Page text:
SiFive on Monday announced its flagship Freedom family of system on a chip platforms. The platforms are based on the free and open source RISC-V instruction set architecture that several of the company’s founders created at the University of California at Berkeley. SiFive’s Freedom U500 and E300 platforms take a new approach to SoCs, redefining traditional silicon business models and reversing the industry’s increasingly high licensing, design and implementation costs.
HandyLinux is a distro that offers a simplified approach to using the Linux desktop operating system. HandyLinux first appeared about three years ago. The latest version, 2.5, was released in early June. The developers make it easy to peal off the “Handy” layers to reveal a more standard Linux environment as users learn the system. Those who no longer need the IT tools included with the initial installation can remove them easily using the Handy2Debian application from the main menu.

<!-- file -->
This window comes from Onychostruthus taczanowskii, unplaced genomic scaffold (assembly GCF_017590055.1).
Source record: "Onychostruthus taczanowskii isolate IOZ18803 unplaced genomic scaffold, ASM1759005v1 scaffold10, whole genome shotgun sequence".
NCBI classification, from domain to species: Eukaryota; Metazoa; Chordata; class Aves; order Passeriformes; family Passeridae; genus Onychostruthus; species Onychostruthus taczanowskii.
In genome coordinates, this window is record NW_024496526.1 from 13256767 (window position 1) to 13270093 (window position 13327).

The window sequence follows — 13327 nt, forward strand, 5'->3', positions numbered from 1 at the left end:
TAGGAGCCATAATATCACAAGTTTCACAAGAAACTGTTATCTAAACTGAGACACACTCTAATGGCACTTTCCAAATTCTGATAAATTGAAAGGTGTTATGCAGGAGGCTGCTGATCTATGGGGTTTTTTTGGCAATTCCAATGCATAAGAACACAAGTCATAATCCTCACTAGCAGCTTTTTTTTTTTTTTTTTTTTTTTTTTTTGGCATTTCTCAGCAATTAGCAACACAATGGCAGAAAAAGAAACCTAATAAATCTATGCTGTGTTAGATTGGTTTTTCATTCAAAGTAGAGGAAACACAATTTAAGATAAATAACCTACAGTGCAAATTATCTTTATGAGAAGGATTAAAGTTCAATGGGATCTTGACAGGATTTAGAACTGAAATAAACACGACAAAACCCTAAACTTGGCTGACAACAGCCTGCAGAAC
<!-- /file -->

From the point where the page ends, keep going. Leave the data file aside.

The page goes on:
Bulgaria’s Parliament recently passed legislation mandating open source software to bolster security, as well as to increase competition with commercially coded software. Amendments to the Electronic Governance Act require that all software written for the government be Free and Open Source Software-compliant. The new provisions reportedly took effect this week. Software developer Bozhidar Bozhanov, advisor to one of Bulgaria’s four deputy prime ministers, orchestrated the new law.
More than 85 million Android devices worldwide have been taken over by the Yingmob, a group of China-based cybercriminals who created the HummingBad malware, according to a Check Point report released last week. HummingBad establishes a persistent rootkit on Android devices, generates fraudulent ad revenue, and installs additional fraudulent apps. If it fails to establish a rootkit, it effectively carpet bombs the target devices with poisoned apps. HummingBad has been generating revenue of $300,000 a month, according to Check Point.